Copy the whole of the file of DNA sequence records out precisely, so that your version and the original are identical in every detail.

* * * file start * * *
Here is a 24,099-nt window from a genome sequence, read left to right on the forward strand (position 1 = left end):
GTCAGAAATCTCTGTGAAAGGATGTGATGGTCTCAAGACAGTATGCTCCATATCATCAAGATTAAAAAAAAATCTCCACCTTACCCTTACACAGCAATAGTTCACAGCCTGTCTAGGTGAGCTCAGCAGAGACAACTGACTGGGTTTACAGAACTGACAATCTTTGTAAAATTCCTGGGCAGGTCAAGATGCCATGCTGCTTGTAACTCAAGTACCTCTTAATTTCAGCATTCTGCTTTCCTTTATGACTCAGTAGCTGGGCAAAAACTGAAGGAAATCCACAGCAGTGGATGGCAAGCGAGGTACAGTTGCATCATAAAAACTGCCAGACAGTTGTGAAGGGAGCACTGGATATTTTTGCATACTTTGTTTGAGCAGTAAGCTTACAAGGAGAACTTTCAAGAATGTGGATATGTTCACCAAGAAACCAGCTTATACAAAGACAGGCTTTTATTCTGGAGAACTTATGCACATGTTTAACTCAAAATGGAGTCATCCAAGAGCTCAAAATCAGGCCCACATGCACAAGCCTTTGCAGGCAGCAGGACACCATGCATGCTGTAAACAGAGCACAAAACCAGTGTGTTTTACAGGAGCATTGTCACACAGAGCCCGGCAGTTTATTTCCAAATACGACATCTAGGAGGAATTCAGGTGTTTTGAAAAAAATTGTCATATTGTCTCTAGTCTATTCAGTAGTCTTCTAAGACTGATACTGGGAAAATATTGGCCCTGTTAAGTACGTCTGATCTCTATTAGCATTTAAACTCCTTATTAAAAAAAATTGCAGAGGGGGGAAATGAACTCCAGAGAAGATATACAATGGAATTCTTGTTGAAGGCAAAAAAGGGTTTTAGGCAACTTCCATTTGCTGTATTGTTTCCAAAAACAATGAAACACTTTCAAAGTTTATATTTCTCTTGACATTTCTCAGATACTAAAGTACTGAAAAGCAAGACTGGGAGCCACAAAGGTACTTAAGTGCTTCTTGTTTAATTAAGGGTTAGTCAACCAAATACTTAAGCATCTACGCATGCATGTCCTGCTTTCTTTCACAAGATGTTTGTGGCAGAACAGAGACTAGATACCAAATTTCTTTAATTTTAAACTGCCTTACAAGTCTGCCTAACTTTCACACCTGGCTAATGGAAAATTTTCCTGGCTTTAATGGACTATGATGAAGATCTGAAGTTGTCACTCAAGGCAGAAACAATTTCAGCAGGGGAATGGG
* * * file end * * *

Here is a 24,099-nt window from a genome sequence, read left to right on the forward strand (position 1 = left end):
GTCAGAAATCTCTGTGAAAGGATGTGATGGTCTCAAGACAGTATGCTCCATATCATCAAGATTAAAAAAAAATCTCCACCTTACCCTTACACAGCAATAGTTCACAGCCTGTCTAGGTGAGCTCAGCAGAGACAACTGACTGGGTTTACAGAACTGACAATCTTTGTAAAATTCCTGGGCAGGTCAAGATGCCATGCTGCTTGTAACTCAAGTACCTCTTAATTTCAGCATTCTGCTTTCCTTTATGACTCAGTAGCTGGGCAAAAACTGAAGGAAATCCACAGCAGTGGATGGCAAGCGAGGTACAGTTGCATCATAAAAACTGCCAGACAGTTGTGAAGGGAGCACTGGATATTTTTGCATACTTTGTTTGAGCAGTAAGCTTACAAGGAGAACTTTCAAGAATGTGGATATGTTCACCAAGAAACCAGCTTATACAAAGACAGGCTTTTATTCTGGAGAACTTATGCACATGTTTAACTCAAAATGGAGTCATCCAAGAGCTCAAAATCAGGCCCACATGCACAAGCCTTTGCAGGCAGCAGGACACCATGCATGCTGTAAACAGAGCACAAAACCAGTGTGTTTTACAGGAGCATTGTCACACAGAGCCCGGCAGTTTATTTCCAAATACGACATCTAGGAGGAATTCAGGTGTTTTGAAAAAAATTGTCATATTGTCTCTAGTCTATTCAGTAGTCTTCTAAGACTGATACTGGGAAAATATTGGCCCTGTTAAGTACGTCTGATCTCTATTAGCATTTAAACTCCTTATTAAAAAAAATTGCAGAGGGGGGAAATGAACTCCAGAGAAGATATACAATGGAATTCTTGTTGAAGGCAAAAAAGGGTTTTAGGCAACTTCCATTTGCTGTATTGTTTCCAAAAACAATGAAACACTTTCAAAGTTTATATTTCTCTTGACATTTCTCAGATACTAAAGTACTGAAAAGCAAGACTGGGAGCCACAAAGGTACTTAAGTGCTTCTTGTTTAATTAAGGGTTAGTCAACCAAATACTTAAGCATCTACGCATGCATGTCCTGCTTTCTTTCACAAGATGTTTGTGGCAGAACAGAGACTAGATACCAAATTTCTTTAATTTTAAACTGCCTTACAAGTCTGCCTAACTTTCACACCTGGCTAATGGAAAATTTTCCTGGCTTTAATGGACTATGATGAAGATCTGAAGTTGTCACTCAAGGCAGAAACAATTTCAGCAGGGGAATGGG